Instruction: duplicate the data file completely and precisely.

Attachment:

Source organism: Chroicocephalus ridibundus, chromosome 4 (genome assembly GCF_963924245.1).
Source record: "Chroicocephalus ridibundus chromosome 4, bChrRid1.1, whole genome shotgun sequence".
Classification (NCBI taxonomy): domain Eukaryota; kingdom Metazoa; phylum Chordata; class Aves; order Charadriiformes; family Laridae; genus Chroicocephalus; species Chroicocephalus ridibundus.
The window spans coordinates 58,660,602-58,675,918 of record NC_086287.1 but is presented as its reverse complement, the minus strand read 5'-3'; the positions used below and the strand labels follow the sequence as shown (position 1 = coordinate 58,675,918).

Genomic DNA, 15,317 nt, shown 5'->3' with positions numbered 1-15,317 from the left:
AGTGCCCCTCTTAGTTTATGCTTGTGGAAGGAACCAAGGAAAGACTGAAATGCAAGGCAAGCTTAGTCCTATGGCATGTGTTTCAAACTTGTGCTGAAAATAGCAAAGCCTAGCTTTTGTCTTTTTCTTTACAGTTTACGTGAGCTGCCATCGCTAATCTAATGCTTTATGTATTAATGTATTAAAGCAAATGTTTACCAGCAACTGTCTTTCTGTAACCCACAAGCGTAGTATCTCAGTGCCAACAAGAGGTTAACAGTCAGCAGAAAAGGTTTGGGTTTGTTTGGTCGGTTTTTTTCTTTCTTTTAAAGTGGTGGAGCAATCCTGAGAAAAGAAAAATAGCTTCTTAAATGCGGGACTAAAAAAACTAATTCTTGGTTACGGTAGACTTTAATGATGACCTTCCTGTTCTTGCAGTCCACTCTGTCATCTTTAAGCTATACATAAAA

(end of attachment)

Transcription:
Source organism: Chroicocephalus ridibundus, chromosome 4 (genome assembly GCF_963924245.1).
Source record: "Chroicocephalus ridibundus chromosome 4, bChrRid1.1, whole genome shotgun sequence".
Classification (NCBI taxonomy): domain Eukaryota; kingdom Metazoa; phylum Chordata; class Aves; order Charadriiformes; family Laridae; genus Chroicocephalus; species Chroicocephalus ridibundus.
The window spans coordinates 58,660,602-58,675,918 of record NC_086287.1 but is presented as its reverse complement, the minus strand read 5'-3'; the positions used below and the strand labels follow the sequence as shown (position 1 = coordinate 58,675,918).

Genomic DNA, 15,317 nt, shown 5'->3' with positions numbered 1-15,317 from the left:
AGTGCCCCTCTTAGTTTATGCTTGTGGAAGGAACCAAGGAAAGACTGAAATGCAAGGCAAGCTTAGTCCTATGGCATGTGTTTCAAACTTGTGCTGAAAATAGCAAAGCCTAGCTTTTGTCTTTTTCTTTACAGTTTACGTGAGCTGCCATCGCTAATCTAATGCTTTATGTATTAATGTATTAAAGCAAATGTTTACCAGCAACTGTCTTTCTGTAACCCACAAGCGTAGTATCTCAGTGCCAACAAGAGGTTAACAGTCAGCAGAAAAGGTTTGGGTTTGTTTGGTCGGTTTTTTTCTTTCTTTTAAAGTGGTGGAGCAATCCTGAGAAAAGAAAAATAGCTTCTTAAATGCGGGACTAAAAAAACTAATTCTTGGTTACGGTAGACTTTAATGATGACCTTCCTGTTCTTGCAGTCCACTCTGTCATCTTTAAGCTATACATAAAA